I'd say that by 2014 everybody will have forgotten about HTML5 anyway
How ignorant are you two? Absolutely everyone that means anything in the computing industry is pushing HTML5 like there's no tomorrow. Examples:
• Apple, by not including Flash in iOS and no longer including Flash by default on Macs.
• Microsoft, by declaring that Windows 8 will support 'native' HTML5 apps.
• Palm/HP, with Palm webOS, and the Mojo and Enyo APIs.
• RIM (Blackberry), with Blackberry OS supporting native coded HTML5 apps.
• Google, again, native HTML5 apps.
• Facebook: HTML5 apps (will soon?) be available as 'FB apps', companies like Zynga interested.
3rd party utilities like PhoneGap and Titanium, both open source, serve as HTML5 'compilers' that package apps for various mobile and desktop platforms.
HTML5 is the future, if you don't accept that as fact, then enjoy being left behind while smarter developers embrace these kinds of technologies.
I'm especially skeptical about HTML5 replacing Flash in the browser in the near future. On my machine at least, <canvas> is eating just as many CPU cycles as Flash would. It's a pain that you have to manage focus with the Flash plugin, but has that ever been more than a minor inconvenience? Companies like NBC, HBO, Youtube, blip.tv, and other video services are also going to have to invest *a lot* in figuring out how to seamlessly control video access and do ad overlays.
Palm webOS is dead, HP is officially transitioning out of the consumer market--that goes for TouchPads, desktops, and laptops (possibly with the exception of consumer-grade printers). WebOS will likely live on in the form of some kind of enterprise development platform, but do you really care about that? Also, Blackberry jumping to support HTML5 apps is clearly RIM trying to jump on the bandwagon. They know their standard app SDK is awful to use, so they're grabbing onto something they know everyone will be familiar with (and frothing at the mouth about).
I'm not as familiar with Google's plans with native HTMl5, so I'll take your word for it. But on Windows 8, you can clearly see from the demo videos that HTML5 is a second class citizen. The WP7 development environment is a very controlled one, so you can expect there to be similar limitations from making these 'native' HTML5 apps full-featured. For christ's sake you couldn't even open a socket on WP7 until the Mango beta came out.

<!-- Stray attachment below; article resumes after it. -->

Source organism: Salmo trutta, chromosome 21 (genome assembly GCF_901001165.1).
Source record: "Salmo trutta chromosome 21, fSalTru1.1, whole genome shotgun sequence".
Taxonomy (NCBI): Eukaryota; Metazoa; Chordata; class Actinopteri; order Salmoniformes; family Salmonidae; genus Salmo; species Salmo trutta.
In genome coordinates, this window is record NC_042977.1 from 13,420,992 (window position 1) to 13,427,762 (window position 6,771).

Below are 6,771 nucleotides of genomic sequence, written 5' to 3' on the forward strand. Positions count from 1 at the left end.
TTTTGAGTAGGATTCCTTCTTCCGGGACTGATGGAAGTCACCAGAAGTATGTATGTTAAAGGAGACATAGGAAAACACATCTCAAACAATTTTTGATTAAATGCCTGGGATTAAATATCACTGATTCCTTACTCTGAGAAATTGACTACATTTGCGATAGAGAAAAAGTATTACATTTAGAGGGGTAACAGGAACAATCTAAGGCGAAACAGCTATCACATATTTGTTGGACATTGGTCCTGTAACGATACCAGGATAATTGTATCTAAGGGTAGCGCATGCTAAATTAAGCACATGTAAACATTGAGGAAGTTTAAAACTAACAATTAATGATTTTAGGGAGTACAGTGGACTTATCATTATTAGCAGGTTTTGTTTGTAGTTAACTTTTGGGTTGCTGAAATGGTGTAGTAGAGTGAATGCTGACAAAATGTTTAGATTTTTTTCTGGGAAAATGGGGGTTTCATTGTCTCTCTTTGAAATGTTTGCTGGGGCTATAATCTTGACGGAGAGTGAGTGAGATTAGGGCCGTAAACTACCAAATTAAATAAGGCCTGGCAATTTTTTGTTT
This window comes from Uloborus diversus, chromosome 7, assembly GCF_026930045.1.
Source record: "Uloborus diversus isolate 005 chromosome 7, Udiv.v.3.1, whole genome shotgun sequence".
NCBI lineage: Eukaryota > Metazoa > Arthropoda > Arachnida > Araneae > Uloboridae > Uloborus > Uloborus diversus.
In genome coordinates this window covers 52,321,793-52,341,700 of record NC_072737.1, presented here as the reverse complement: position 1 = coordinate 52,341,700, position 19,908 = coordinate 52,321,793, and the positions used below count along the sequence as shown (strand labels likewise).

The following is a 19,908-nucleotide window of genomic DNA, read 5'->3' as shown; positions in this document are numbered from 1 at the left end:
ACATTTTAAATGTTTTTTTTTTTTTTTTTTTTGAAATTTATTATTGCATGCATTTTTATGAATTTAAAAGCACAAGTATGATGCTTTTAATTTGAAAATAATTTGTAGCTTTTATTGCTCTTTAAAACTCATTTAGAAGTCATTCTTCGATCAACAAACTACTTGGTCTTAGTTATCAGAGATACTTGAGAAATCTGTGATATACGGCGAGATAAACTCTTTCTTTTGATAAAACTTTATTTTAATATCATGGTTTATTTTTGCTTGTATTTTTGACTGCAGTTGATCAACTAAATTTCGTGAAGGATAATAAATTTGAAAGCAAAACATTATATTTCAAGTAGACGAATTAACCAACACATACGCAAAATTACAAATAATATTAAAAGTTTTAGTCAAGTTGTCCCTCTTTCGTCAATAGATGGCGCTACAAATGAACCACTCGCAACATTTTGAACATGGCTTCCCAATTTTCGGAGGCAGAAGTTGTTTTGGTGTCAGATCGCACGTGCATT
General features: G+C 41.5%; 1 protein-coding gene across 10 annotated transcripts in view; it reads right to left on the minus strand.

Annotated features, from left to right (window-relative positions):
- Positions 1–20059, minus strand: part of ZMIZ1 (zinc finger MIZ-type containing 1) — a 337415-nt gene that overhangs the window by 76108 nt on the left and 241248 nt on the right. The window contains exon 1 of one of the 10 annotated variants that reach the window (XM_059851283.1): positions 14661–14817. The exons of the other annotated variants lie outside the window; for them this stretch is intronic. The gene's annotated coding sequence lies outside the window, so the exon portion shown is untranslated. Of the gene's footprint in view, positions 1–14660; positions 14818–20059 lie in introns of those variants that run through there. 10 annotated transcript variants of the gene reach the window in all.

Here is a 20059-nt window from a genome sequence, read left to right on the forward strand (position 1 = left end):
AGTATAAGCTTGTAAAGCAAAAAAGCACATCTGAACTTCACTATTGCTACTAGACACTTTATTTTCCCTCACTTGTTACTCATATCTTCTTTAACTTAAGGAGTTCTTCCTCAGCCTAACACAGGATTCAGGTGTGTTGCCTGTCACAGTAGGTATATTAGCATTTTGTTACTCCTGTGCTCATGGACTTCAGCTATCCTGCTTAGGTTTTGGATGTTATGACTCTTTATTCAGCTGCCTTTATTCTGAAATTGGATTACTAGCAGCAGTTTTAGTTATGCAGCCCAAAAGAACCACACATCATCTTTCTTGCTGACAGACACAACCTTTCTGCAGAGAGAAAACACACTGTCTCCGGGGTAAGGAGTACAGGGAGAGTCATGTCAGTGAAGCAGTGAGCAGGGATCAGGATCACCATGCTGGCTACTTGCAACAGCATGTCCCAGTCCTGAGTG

And regarding OS X, PCs often don't include Flash by default, and playing games in the browser on iOS, even if the developers go out of their way to optimize performance, is crap. The performant HTML5 games I've played on iOS require you to "Add to Homepage" anyway, so at this point, I'd rather just download your game from the App Store. The only downside being that as a developer you have to pay the $100 developer fee. Oh well.
Anyone who's anyone in the industry knows HTML5 is a very important part of the future, and with the performance HTML5 has now, I daresay it can easily compete with flash right now.
One word: audio. Doesn't matter for "apps", but games are boring hell without the pew-pews and meedly-meedlies.
Just remember, the world runs on C and COBOL.
Slightly more on topic:
I'm curious, how does Construct fare with people who come from a GM background? I'd rather not spend any money on a prototyping tool, much less $40 for one with an inferior Mac port.